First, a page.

Bimba's 5th sequence is interesting. Unlike most of the other sequences that teach the common exchanges of the Regional game (mostly kicks), in 5th sequence, there is a weird turn around; then a straight Bahian cabeçada("Arpao de cabeça" - see my article on Bahian cabeçadas) and a knee to the face as counterattack.
My question always was: Why teach this strange exchange?
First of all, I have never seen anybody spinning like that in a roda.
Second, why teach the Straight Bahian cabeçada (that works against grabs) instead of the more usable Rising Bahian cabeçada (that works as a counter)?
And finally, why counterattack with the knee, when old Bahian capoeira already has two counters to (Bahian) cabeçada - Leque and Bocheco (see the article on Bahian cabeçadas counters)? Why not use these counters?
After thinking about it for a while, I found out the only possible answer:
In the 5th sequence, Bimba is teaching how to attack an opponent who has his back turned toward you! You aim to hit his back with the headbutt!
This is the reason he uses Straight Bahian cabeçada; because no other cabeçada works for hitting opponent's back.
(See my article on Bahian cabeçadas; this cabeçada is applied either to the center of chest or back, and causes a breath sealer).
Also, it explains the turn; you are not spinning like a top, hoping that the opponent will throw a cabeçada because of it. Instead, you first turn your back; and when the opponent tries to throw a straight Bahian cabeçada to your back - the only cabeçada that works in that situation - you quickly turn to face him and counterattack.
Finally, it also explains why the knee kick is used as a counter: Because if the opponent throws the cabeçada to your back, you will not have enough time to counter with Leque or Bochecho (which you would have if the aimed for your chest); so you have to use a knee kick to his face.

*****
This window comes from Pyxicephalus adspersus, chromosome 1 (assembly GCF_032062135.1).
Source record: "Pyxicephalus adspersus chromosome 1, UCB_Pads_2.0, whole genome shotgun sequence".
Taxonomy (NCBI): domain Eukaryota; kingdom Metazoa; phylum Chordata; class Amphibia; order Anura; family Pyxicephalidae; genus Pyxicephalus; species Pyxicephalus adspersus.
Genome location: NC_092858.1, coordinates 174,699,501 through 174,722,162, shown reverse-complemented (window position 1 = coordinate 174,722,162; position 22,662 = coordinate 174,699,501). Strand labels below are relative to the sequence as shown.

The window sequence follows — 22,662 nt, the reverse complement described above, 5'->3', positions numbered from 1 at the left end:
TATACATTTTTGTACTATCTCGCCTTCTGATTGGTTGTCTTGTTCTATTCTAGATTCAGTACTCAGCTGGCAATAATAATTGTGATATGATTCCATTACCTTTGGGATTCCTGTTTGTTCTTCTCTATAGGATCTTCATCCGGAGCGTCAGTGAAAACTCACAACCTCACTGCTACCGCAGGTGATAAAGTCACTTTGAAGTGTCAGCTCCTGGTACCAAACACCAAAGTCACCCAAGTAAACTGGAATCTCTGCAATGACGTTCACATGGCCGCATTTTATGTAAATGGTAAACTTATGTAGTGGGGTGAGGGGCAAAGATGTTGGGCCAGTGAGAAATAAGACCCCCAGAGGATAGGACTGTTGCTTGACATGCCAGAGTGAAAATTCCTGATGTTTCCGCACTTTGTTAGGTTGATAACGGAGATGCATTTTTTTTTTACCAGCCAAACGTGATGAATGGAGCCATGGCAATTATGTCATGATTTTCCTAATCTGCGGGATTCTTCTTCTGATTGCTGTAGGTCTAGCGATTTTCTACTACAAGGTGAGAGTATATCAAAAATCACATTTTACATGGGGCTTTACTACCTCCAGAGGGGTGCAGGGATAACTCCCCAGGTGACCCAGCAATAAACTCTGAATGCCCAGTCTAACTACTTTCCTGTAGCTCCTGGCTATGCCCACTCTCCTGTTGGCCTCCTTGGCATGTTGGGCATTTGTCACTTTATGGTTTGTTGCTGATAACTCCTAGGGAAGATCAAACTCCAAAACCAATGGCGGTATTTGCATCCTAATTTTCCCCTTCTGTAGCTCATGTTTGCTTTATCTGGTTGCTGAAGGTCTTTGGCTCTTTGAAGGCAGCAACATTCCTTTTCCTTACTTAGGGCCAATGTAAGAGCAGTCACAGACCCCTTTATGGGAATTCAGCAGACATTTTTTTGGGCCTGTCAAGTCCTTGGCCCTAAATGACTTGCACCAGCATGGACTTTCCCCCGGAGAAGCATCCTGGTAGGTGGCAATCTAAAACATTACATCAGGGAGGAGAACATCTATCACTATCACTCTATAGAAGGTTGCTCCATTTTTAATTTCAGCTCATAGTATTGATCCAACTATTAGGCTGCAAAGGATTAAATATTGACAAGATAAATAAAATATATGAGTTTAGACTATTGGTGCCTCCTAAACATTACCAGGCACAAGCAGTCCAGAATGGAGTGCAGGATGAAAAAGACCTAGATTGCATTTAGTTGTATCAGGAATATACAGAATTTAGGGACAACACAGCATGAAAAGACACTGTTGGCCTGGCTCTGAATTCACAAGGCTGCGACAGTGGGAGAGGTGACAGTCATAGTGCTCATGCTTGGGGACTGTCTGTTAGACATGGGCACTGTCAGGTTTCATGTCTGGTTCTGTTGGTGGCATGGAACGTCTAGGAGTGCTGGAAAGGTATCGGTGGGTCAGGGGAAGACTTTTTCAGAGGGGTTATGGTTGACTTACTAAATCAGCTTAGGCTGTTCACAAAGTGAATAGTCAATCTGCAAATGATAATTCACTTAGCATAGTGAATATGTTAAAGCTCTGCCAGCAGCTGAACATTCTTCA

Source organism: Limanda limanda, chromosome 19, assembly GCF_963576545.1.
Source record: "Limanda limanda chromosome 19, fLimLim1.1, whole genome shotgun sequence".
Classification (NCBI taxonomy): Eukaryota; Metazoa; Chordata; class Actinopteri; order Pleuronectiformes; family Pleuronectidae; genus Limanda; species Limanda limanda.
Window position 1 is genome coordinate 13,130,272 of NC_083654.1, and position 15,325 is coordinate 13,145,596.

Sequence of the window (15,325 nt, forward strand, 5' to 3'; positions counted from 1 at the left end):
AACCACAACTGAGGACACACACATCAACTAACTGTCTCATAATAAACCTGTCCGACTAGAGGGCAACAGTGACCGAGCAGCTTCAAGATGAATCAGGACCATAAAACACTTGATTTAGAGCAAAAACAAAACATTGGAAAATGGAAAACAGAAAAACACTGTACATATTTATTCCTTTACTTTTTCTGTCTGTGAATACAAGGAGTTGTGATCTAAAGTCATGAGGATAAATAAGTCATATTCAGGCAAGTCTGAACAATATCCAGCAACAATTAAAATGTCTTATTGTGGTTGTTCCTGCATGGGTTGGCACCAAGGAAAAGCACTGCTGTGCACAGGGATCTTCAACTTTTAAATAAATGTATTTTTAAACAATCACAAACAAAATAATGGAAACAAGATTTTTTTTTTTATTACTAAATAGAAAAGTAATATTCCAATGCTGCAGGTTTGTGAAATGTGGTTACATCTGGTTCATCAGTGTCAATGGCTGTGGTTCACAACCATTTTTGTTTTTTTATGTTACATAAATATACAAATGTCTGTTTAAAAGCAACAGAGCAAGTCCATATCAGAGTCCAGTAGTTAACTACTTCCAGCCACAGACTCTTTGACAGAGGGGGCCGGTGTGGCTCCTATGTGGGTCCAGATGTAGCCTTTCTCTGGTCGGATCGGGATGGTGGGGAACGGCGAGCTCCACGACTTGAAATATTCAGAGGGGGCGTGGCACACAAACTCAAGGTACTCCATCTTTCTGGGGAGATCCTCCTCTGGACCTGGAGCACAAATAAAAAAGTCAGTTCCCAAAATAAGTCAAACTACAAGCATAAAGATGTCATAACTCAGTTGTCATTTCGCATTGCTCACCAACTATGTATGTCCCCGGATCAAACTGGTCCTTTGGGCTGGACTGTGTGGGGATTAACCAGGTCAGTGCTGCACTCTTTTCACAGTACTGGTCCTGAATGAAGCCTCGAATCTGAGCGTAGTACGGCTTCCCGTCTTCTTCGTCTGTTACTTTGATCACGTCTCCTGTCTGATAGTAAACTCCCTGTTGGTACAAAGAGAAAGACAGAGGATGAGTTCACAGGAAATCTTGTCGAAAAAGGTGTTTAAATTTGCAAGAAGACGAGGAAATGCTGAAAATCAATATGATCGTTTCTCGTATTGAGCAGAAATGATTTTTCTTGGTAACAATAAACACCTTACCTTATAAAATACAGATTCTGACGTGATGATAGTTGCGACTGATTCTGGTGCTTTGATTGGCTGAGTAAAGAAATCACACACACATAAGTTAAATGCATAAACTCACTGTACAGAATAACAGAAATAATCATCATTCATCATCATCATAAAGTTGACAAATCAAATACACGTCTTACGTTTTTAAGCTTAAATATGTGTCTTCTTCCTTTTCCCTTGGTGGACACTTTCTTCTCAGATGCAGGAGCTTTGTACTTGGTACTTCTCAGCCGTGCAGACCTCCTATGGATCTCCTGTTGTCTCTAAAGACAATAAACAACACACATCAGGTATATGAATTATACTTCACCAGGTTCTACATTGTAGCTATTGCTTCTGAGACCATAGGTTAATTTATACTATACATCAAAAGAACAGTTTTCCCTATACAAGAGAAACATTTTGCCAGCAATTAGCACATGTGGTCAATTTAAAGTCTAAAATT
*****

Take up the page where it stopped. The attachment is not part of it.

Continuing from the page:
The above finally explain 5th sequence. 5th sequence teaches you how to attack when the opponent turns his back(with the Straight Bahian cabeçada); and also, how to fake turning your back and as the opponent attacks, counter with a knee.
It also mirrors he exchange from Bimba's game with Creole: Creole faked turned his back, and when the Bimba attacked with 'Arpao de cabeçada', Creole tries to nail him with a knee. But Bimba's cabeçada was also a fake, so he sweps Creole's standing leg with a negativa, etc.
The spin in the sequence is not some weird chamada (as some people interpret it); it is a fake turning your back - and then a counter. The cabeçada aims for the center your back!
Note: Properly, the spin itself is done with LightLegs.
Note that the 5th sequence only makes sense when people use Straight Bahian cabeçada in the jogo. Otherwise, it is a weird anachronism.
From the above it can be seen how nonsensical is the modern interpretation that takes the rotation to be some kind of 'chamada' that 'provokes' a cabeçada to the chest. Not to the chest - to the back! Such a basic thing was forgotten by capoeiristas.
But of course, to understand that, the modern capoeiristas would have to understand cabeçadas; to know what is the difference between a classic cabeçada (Tiger mechanics) and Bahian cabeçada (Rooster+Seduction1); and then also the difference between Straight Bahian cabeçada and Rising Bahian cabeçada...
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